By Jonathan Ramos
By Juan De Anda
By Mollie McWilliams
By Juan De Anda
By Mollie McWilliams
By Juan De Anda
By Jonathan Curiel
By Alexis Coe
The Bald Soprano. In 1948, the French-Romanian playwright Eugène Ionesco set about learning English. He didn't succeed. He did, however, manage to write an intensely ridiculous version of the dialogues he found in English-language primers ("This is my husband. We live in London. It is now three o'clock."). The result was The Bald Soprano (La cantatrice chauve). In Cutting Ball's new production, translated and directed by Rob Melrose, the play is as revelatory as ever, in part because it's much funnier than you might remember. That's very much to Melrose's credit, but he is helped tremendously by Paige Rogers, who finds just the right pitch for her batty housewife. (She manages to say things like "I don't know enough Spanish to understand myself" with the deranged dignity of someone who puts great stock in her own nonsense.) Crisply staged on a spare and handsome set, the play doesn't offer much of a story, which is more or less the point: Each character speaks without seeming to hear the others. Language conquers silence, but fails to deliver meaning. The whole thing builds to a gorgeously choreographed frenzy, with the actors shouting ragged bits of dialogue while throwing themselves against a wall. It's glorious and weird, and you absolutely shouldn't miss it. Through Dec. 12 at the EXIT on Taylor, 277 Taylor (at Ellis), S.F. $15-$30; 800-838-3006 or www.cuttingball.com. (Chris Jensen) Reviewed Nov. 11.
Fat Pig. Neil LaBute's 2004 play explores what happens when an average American yuppie milquetoast (Jud Williford) finds himself with a plus-sized girlfriend (Liliane Klein). Part of what happens is the increasing chagrin of his co-workers — particularly, in this case, the young woman from accounting (Alexandra Creighton) with whom our fellow has carried on a half-hearted affair, and the shallow, priggish dude down the hall (Peter Ruocco) whom he hopes not to become. LaBute's nimbly polarizing title is the harshest thing about this scenario, whose mordant humor subverts but never entirely abolishes its atmosphere of studied politesse. He understands that his characters must register as universal, but also must be more than mere representatives of attitudes. Happily, it would appear that everyone involved in Aurora's production understands this, too, and it is, therefore, an impressively unified show: Mikiko Uesugi's elegant set design and Jim Cave's subtly suggestive lighting abet director Barbara Damashek's easy fluency with physical and emotional space, and the actors never let their characters' shortcomings — be they personally or socially constructed — negate human dignity. Through Dec. 13 at Aurora Theatre, 2081 Addison (at Shattuck), Berkeley. $15-$55; 510-843-4822 or www.auroratheatre.org. (Jonathan Kiefer) Reviewed Nov. 25.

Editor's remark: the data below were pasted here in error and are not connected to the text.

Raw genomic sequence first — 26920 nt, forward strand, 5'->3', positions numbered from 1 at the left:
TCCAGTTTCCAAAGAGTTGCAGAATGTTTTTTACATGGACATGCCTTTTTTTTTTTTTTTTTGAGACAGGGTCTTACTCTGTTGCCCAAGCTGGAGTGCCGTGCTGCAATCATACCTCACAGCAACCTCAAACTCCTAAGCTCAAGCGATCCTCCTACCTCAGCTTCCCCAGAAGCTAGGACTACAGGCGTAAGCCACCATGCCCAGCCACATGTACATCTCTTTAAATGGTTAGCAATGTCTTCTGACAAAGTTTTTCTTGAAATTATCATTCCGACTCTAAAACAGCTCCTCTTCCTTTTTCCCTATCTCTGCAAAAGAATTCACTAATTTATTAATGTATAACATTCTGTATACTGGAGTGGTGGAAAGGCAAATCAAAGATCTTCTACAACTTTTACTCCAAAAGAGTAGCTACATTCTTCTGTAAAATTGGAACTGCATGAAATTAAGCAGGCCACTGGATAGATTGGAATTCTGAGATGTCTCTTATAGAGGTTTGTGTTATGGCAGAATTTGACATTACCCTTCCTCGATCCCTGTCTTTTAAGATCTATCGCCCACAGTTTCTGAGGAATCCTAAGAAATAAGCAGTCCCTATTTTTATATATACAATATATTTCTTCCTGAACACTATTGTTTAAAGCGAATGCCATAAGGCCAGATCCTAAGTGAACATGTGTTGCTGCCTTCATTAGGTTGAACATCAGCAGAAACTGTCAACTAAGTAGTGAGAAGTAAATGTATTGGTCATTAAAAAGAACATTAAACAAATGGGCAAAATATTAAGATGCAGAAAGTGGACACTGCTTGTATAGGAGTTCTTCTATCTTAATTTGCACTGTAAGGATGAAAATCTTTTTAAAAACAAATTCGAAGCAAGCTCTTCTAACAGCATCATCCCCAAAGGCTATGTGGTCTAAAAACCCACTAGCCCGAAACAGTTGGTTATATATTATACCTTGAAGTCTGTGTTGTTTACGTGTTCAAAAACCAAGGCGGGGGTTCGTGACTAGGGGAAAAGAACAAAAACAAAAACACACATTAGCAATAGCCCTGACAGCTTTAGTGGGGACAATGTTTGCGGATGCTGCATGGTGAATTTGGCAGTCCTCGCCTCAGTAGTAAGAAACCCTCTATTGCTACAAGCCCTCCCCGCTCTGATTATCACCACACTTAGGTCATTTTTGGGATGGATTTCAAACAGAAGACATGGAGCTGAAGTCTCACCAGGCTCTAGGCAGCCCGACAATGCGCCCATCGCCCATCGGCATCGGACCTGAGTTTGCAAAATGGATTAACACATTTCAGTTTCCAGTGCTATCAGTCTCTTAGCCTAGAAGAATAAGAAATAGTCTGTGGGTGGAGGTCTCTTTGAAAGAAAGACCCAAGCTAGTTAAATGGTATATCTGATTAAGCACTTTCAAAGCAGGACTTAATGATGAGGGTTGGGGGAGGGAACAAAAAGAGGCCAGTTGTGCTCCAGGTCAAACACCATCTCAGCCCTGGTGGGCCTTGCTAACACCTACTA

Pulp Scripture. This play has an odd genesis. It was originally penned as a sexed-up, bawdy retelling of some of the Old Testament stories for performances at — a church! San Francisco's Saint Mary the Virgin billed it as "Bible stories they didn't teach you in Sunday school." The play then transferred to the irreverent SF Fringe Festival, where it completely sold out and won Best New Comedy, and now it's running at the very funny theater company PianoFight. Playwright William Bivens stays true to the Scriptures and their lessons, but emphasizes their deviance and pulp fiction–esque qualities. In the Book of Ruth, "uncover his feet" is said to be a euphemism for oral sex; in Judah and Tamar, goats are used to pay for sex; in Abram and Sarai in Egypt, a wife is "pimped" for God. The play, perhaps understandably, has an identity crisis; it neither commits to a straightforward retelling of these Bible stories, nor gives in to full lampooning of the tales. This, along with a shaky actor or two and no set, makes for a very uneven production. There are laughs, but what seems to be the central message is that the Old Testament is chock-full of prostitutes, incest, sodomy, murder, and yes, blow jobs. Through Dec. 20 at the Off-Market Theater, 965 Mission (at Fifth St.), S.F. $20; www.pianofight.com. (Nathaniel Eaton) Reviewed Nov. 25.
Under the Gypsy Moon. Storylines don't really matter in a Teatro ZinZanni production; they just provide a loose framework for the circuslike acts everyone comes to see while they enjoy a fancy five-course meal. In the group's latest three-hour show, the Spiegeltent is invaded by thieving gypsies (so much for political correctness), who, in addition to being skilled swindlers, are also (surprise) skilled blues singers, jugglers, and acrobats. As one would expect, the trapeze work is impressive, especially the comic rope-play by Sabine Maier and Joachim Mohr, who manage to fall over themselves without falling down. The evening's most satisfying moments, however, happen on the ground. A juggling number set to Prince's "Kiss" is simple but delightful, and Mat Plendl dazzled the audience with his mastery of the hula hoop. Unfortunately, too many of the cabaret's comedy bits are lame. Punny punchlines delivered by a Henny Youngman-like character played by Geoff Hoyle (the original Zazu in the Broadway production of The Lion King) are especially groan-inducing. Those cheesy moments leave a bad taste in your mouth, as does some of the food, which is passable but not stellar. While Under the Gypsy Moon does deliver some magical moments, unless you've got a lot of disposable cash, it's an evening perhaps best left to the tourists to enjoy. Through Jan. 17 at the Spiegeltent, Pier 29 (at Battery), S.F. $117-$195; 438-2668 or www.zinzanni.org. (Will Harper) Reviewed Sept. 30.